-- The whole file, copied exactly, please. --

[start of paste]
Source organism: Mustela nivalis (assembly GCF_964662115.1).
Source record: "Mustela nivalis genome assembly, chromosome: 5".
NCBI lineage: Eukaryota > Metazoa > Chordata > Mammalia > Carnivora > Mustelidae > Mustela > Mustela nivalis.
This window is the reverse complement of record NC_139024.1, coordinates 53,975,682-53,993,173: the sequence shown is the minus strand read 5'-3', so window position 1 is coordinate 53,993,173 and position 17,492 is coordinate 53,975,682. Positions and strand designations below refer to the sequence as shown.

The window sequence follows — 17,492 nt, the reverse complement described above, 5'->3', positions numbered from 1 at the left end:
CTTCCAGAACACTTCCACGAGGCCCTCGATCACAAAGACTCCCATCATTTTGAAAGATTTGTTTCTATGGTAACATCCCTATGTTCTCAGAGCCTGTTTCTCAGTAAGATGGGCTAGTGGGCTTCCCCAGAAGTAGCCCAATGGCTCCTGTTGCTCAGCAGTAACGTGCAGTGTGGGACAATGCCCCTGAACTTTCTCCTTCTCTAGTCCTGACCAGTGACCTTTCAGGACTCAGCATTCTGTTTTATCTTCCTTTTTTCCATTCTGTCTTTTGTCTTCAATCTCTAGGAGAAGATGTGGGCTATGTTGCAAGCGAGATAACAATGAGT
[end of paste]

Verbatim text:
Source organism: Mustela nivalis (assembly GCF_964662115.1).
Source record: "Mustela nivalis genome assembly, chromosome: 5".
NCBI lineage: Eukaryota > Metazoa > Chordata > Mammalia > Carnivora > Mustelidae > Mustela > Mustela nivalis.
This window is the reverse complement of record NC_139024.1, coordinates 53,975,682-53,993,173: the sequence shown is the minus strand read 5'-3', so window position 1 is coordinate 53,993,173 and position 17,492 is coordinate 53,975,682. Positions and strand designations below refer to the sequence as shown.

The window sequence follows — 17,492 nt, the reverse complement described above, 5'->3', positions numbered from 1 at the left end:
CTTCCAGAACACTTCCACGAGGCCCTCGATCACAAAGACTCCCATCATTTTGAAAGATTTGTTTCTATGGTAACATCCCTATGTTCTCAGAGCCTGTTTCTCAGTAAGATGGGCTAGTGGGCTTCCCCAGAAGTAGCCCAATGGCTCCTGTTGCTCAGCAGTAACGTGCAGTGTGGGACAATGCCCCTGAACTTTCTCCTTCTCTAGTCCTGACCAGTGACCTTTCAGGACTCAGCATTCTGTTTTATCTTCCTTTTTTCCATTCTGTCTTTTGTCTTCAATCTCTAGGAGAAGATGTGGGCTATGTTGCAAGCGAGATAACAATGAGT